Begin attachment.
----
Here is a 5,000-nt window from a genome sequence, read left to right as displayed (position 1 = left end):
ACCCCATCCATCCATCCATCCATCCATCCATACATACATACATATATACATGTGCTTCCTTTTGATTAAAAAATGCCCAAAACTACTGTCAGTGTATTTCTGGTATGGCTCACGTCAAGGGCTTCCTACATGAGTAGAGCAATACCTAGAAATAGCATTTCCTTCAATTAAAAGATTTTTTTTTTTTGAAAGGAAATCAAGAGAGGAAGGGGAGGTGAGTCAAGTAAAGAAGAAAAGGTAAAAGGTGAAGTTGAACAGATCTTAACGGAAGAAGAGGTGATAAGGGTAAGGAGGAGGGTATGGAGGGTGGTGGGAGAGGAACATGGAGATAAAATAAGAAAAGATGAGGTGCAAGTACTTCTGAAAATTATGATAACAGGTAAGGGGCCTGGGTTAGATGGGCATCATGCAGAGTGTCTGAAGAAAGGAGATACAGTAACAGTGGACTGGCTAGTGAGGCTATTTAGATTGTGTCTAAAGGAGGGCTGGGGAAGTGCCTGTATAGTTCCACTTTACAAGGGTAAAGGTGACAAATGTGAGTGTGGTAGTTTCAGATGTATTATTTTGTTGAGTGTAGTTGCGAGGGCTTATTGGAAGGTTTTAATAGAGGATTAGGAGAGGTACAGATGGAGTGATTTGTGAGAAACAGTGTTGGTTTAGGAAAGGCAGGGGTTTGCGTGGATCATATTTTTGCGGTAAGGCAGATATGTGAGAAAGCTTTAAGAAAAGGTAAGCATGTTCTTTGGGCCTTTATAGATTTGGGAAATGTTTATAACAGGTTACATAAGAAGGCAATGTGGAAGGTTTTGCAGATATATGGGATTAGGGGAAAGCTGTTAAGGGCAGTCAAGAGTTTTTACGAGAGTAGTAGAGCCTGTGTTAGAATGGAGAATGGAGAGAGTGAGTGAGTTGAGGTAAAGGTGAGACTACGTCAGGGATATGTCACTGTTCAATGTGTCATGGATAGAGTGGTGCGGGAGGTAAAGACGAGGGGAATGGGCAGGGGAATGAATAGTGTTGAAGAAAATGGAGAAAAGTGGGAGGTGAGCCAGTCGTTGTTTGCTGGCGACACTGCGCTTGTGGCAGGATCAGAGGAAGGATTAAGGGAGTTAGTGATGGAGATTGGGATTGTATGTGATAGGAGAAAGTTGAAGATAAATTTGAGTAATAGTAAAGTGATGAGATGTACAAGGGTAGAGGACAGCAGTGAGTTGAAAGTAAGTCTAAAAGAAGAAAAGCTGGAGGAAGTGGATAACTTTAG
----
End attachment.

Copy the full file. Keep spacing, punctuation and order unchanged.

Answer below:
Here is a 5,000-nt window from a genome sequence, read left to right as displayed (position 1 = left end):
ACCCCATCCATCCATCCATCCATCCATCCATACATACATACATATATACATGTGCTTCCTTTTGATTAAAAAATGCCCAAAACTACTGTCAGTGTATTTCTGGTATGGCTCACGTCAAGGGCTTCCTACATGAGTAGAGCAATACCTAGAAATAGCATTTCCTTCAATTAAAAGATTTTTTTTTTTTGAAAGGAAATCAAGAGAGGAAGGGGAGGTGAGTCAAGTAAAGAAGAAAAGGTAAAAGGTGAAGTTGAACAGATCTTAACGGAAGAAGAGGTGATAAGGGTAAGGAGGAGGGTATGGAGGGTGGTGGGAGAGGAACATGGAGATAAAATAAGAAAAGATGAGGTGCAAGTACTTCTGAAAATTATGATAACAGGTAAGGGGCCTGGGTTAGATGGGCATCATGCAGAGTGTCTGAAGAAAGGAGATACAGTAACAGTGGACTGGCTAGTGAGGCTATTTAGATTGTGTCTAAAGGAGGGCTGGGGAAGTGCCTGTATAGTTCCACTTTACAAGGGTAAAGGTGACAAATGTGAGTGTGGTAGTTTCAGATGTATTATTTTGTTGAGTGTAGTTGCGAGGGCTTATTGGAAGGTTTTAATAGAGGATTAGGAGAGGTACAGATGGAGTGATTTGTGAGAAACAGTGTTGGTTTAGGAAAGGCAGGGGTTTGCGTGGATCATATTTTTGCGGTAAGGCAGATATGTGAGAAAGCTTTAAGAAAAGGTAAGCATGTTCTTTGGGCCTTTATAGATTTGGGAAATGTTTATAACAGGTTACATAAGAAGGCAATGTGGAAGGTTTTGCAGATATATGGGATTAGGGGAAAGCTGTTAAGGGCAGTCAAGAGTTTTTACGAGAGTAGTAGAGCCTGTGTTAGAATGGAGAATGGAGAGAGTGAGTGAGTTGAGGTAAAGGTGAGACTACGTCAGGGATATGTCACTGTTCAATGTGTCATGGATAGAGTGGTGCGGGAGGTAAAGACGAGGGGAATGGGCAGGGGAATGAATAGTGTTGAAGAAAATGGAGAAAAGTGGGAGGTGAGCCAGTCGTTGTTTGCTGGCGACACTGCGCTTGTGGCAGGATCAGAGGAAGGATTAAGGGAGTTAGTGATGGAGATTGGGATTGTATGTGATAGGAGAAAGTTGAAGATAAATTTGAGTAATAGTAAAGTGATGAGATGTACAAGGGTAGAGGACAGCAGTGAGTTGAAAGTAAGTCTAAAAGAAGAAAAGCTGGAGGAAGTGGATAACTTTAG